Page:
The US military knows that the US has historically not started many wars. (There have been a few.) Certainly the United States has never been about "conquest"; and by the middle of the 20th Century any territory of the US either had, or was going to have, a referendum in which the people of that territory could decide whether they wanted to be part of the US or not. (The Philippines come to mind.)

There must have been a debate, in the upper echelons, between those who wanted to press the advantage, and those who wanted to play it safe. Ultimately we're better off this way, I think.

So why keep it a secret now? After all, the USSR is history.

Well, the USSR is gone; but Russia still has much of the same mentality it has had for all of history, and which informed the mentality of the USSR. But there's also China; and China may be more dangerous than the USSR, rather than less. (Some in America think that time and unbridled capitalism will reduce the hazard. I agree with that assessment. Given enough time, the problem of communist China will just...go away.)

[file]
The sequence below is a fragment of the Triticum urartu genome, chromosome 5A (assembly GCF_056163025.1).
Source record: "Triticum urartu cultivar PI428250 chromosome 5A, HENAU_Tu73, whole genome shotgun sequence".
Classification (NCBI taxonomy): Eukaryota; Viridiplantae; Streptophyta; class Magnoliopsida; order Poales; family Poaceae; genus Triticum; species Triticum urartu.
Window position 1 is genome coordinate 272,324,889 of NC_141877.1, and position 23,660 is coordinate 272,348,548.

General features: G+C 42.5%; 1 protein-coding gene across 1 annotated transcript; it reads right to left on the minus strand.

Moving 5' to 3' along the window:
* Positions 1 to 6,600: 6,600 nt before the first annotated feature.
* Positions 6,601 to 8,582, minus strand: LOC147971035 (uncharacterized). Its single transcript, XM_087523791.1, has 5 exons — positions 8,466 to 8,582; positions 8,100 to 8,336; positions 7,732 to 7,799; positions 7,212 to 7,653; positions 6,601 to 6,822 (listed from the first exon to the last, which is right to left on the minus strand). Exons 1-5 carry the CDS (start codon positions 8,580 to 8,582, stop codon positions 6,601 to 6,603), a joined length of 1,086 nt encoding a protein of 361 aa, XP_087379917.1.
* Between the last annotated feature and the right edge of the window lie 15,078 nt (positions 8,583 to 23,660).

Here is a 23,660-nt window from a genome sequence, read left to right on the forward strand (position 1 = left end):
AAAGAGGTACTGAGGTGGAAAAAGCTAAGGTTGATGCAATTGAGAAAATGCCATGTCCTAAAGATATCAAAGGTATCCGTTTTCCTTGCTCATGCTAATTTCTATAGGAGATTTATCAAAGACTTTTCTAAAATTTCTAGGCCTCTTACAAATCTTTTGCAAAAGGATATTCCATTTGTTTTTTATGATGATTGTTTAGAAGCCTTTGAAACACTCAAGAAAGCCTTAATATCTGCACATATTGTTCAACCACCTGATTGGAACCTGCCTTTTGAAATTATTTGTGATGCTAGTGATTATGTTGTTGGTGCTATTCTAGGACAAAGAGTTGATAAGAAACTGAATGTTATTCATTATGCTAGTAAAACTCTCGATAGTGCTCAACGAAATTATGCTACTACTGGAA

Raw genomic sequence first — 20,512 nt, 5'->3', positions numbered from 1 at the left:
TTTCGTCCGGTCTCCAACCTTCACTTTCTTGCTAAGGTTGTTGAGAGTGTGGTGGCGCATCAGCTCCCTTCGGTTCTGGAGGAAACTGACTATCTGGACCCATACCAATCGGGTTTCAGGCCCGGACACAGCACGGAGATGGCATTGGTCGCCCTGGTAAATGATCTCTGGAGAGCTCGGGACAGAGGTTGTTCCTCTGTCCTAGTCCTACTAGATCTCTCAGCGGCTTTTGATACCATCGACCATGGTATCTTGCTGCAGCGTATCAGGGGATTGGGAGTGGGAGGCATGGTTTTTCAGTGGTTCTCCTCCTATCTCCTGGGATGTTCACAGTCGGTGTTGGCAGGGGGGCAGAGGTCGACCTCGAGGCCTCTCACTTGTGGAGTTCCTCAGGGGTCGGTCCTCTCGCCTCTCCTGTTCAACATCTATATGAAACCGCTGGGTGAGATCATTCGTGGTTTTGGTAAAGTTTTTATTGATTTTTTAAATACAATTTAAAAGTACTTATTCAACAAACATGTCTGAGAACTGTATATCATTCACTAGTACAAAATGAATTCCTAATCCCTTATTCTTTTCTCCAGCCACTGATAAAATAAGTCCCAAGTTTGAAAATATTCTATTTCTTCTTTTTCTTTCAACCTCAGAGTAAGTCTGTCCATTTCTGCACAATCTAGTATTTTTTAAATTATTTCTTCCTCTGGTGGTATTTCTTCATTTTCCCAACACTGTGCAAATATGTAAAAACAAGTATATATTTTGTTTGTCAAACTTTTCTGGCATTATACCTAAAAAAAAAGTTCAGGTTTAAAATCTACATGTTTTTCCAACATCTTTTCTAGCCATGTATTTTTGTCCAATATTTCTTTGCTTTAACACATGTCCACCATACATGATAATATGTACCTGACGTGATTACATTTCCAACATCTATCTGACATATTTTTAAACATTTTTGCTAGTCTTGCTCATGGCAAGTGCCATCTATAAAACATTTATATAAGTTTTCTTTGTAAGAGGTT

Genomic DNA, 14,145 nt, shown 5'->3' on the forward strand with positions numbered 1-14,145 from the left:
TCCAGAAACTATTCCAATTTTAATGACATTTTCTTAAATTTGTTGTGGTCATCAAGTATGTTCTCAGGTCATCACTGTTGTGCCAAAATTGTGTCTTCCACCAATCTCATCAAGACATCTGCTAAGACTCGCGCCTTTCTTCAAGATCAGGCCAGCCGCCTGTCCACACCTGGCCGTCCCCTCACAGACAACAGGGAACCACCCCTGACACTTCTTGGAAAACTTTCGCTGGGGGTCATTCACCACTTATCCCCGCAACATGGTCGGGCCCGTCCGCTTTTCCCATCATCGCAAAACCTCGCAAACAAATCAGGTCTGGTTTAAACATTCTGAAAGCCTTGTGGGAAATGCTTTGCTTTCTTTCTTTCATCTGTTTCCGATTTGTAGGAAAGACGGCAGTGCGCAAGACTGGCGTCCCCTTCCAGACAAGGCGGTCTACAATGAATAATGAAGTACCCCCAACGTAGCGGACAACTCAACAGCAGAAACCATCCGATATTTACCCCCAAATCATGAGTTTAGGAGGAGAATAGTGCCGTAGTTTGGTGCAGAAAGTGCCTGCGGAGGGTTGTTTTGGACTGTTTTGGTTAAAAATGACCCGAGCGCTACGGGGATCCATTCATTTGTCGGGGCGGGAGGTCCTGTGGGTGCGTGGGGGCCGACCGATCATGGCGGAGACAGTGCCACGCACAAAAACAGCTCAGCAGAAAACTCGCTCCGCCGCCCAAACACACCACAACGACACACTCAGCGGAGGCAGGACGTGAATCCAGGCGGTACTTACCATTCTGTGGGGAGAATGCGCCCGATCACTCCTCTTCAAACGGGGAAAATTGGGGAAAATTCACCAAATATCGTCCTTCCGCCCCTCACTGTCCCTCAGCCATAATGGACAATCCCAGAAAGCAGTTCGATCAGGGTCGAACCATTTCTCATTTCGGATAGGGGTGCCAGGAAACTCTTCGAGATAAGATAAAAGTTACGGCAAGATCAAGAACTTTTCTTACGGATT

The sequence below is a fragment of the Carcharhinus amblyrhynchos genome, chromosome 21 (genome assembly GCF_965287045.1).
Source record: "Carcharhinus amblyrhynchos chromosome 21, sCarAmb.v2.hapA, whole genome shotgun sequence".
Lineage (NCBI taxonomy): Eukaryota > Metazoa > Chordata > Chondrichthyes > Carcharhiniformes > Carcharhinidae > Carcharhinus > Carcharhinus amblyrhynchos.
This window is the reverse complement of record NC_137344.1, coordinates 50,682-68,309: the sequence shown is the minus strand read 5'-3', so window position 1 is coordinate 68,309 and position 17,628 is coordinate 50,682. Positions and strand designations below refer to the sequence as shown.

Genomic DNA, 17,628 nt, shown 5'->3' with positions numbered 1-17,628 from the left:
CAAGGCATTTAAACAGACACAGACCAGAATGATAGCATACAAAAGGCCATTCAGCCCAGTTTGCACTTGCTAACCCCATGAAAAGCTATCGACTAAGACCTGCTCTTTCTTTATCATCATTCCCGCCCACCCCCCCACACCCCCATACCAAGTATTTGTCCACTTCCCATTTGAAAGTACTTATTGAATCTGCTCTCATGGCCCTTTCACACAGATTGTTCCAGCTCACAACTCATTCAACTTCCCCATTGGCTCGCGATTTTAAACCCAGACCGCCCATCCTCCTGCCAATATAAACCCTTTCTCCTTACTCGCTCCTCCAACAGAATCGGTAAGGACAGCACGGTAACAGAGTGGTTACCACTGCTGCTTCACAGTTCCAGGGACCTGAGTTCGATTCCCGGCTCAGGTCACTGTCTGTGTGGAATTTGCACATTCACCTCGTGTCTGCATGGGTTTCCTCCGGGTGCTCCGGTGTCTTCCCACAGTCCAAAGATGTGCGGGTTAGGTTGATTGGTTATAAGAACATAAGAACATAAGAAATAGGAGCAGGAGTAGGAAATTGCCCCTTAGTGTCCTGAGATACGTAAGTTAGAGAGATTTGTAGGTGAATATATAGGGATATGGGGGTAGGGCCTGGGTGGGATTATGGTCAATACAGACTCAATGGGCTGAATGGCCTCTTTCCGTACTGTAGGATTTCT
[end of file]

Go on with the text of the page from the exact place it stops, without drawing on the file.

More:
The USA is not loved by most of the world. If not China, then the European Union, or a coalition of South American countries, or...? Someone would find our alien-enhanced technological supremacy intolerable enough to fight a real ground war over it; and there are enough of them that they could wear us down through sheer numbers.

("A real ground war", not the minor stuff going on in Iraq. Not terror actions. Think "Europe, 1944", but in the US instead.)

Ultimately the entire notion of the Roswell Saucer is, for me, an interesting intellectual exercise; but it gives me an opportunity to flex my "SF writer" brain cells by thinking, "Okay, what if...?"

So, it's fun, but I don't seriously believe it. But it would be cool.